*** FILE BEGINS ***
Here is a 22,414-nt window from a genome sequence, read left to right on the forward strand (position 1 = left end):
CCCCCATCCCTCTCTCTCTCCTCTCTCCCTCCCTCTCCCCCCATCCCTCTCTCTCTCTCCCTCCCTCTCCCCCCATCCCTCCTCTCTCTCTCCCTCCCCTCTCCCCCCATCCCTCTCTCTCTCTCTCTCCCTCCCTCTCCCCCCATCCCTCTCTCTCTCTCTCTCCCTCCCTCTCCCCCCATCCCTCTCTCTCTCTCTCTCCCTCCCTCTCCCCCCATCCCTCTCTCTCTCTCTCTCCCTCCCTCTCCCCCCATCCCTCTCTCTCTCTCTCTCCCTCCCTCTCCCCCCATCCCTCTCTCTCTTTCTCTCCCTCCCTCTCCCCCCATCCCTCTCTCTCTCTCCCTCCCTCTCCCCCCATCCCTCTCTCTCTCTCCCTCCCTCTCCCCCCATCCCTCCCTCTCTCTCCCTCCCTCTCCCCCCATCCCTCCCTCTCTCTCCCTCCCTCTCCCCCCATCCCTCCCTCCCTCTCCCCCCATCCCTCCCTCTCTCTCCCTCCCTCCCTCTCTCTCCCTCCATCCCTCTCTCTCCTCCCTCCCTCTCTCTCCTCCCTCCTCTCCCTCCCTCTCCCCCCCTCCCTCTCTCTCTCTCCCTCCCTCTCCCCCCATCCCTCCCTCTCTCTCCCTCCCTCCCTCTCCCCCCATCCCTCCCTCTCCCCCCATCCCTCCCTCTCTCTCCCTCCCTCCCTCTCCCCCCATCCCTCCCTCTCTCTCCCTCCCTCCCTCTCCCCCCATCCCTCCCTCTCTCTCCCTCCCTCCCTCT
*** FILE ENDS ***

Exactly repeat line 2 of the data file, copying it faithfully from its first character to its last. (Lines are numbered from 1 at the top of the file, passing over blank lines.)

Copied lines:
CCCCCATCCCTCTCTCTCTCCTCTCTCCCTCCCTCTCCCCCCATCCCTCTCTCTCTCTCCCTCCCTCTCCCCCCATCCCTCCTCTCTCTCTCCCTCCCCTCTCCCCCCATCCCTCTCTCTCTCTCTCTCCCTCCCTCTCCCCCCATCCCTCTCTCTCTCTCTCTCCCTCCCTCTCCCCCCATCCCTCTCTCTCTCTCTCTCCCTCCCTCTCCCCCCATCCCTCTCTCTCTCTCTCTCCCTCCCTCTCCCCCCATCCCTCTCTCTCTCTCTCTCCCTCCCTCTCCCCCCATCCCTCTCTCTCTTTCTCTCCCTCCCTCTCCCCCCATCCCTCTCTCTCTCTCCCTCCCTCTCCCCCCATCCCTCTCTCTCTCTCCCTCCCTCTCCCCCCATCCCTCCCTCTCTCTCCCTCCCTCTCCCCCCATCCCTCCCTCTCTCTCCCTCCCTCTCCCCCCATCCCTCCCTCCCTCTCCCCCCATCCCTCCCTCTCTCTCCCTCCCTCCCTCTCTCTCCCTCCATCCCTCTCTCTCCTCCCTCCCTCTCTCTCCTCCCTCCTCTCCCTCCCTCTCCCCCCCTCCCTCTCTCTCTCTCCCTCCCTCTCCCCCCATCCCTCCCTCTCTCTCCCTCCCTCCCTCTCCCCCCATCCCTCCCTCTCCCCCCATCCCTCCCTCTCTCTCCCTCCCTCCCTCTCCCCCCATCCCTCCCTCTCTCTCCCTCCCTCCCTCTCCCCCCATCCCTCCCTCTCTCTCCCTCCCTCCCTCT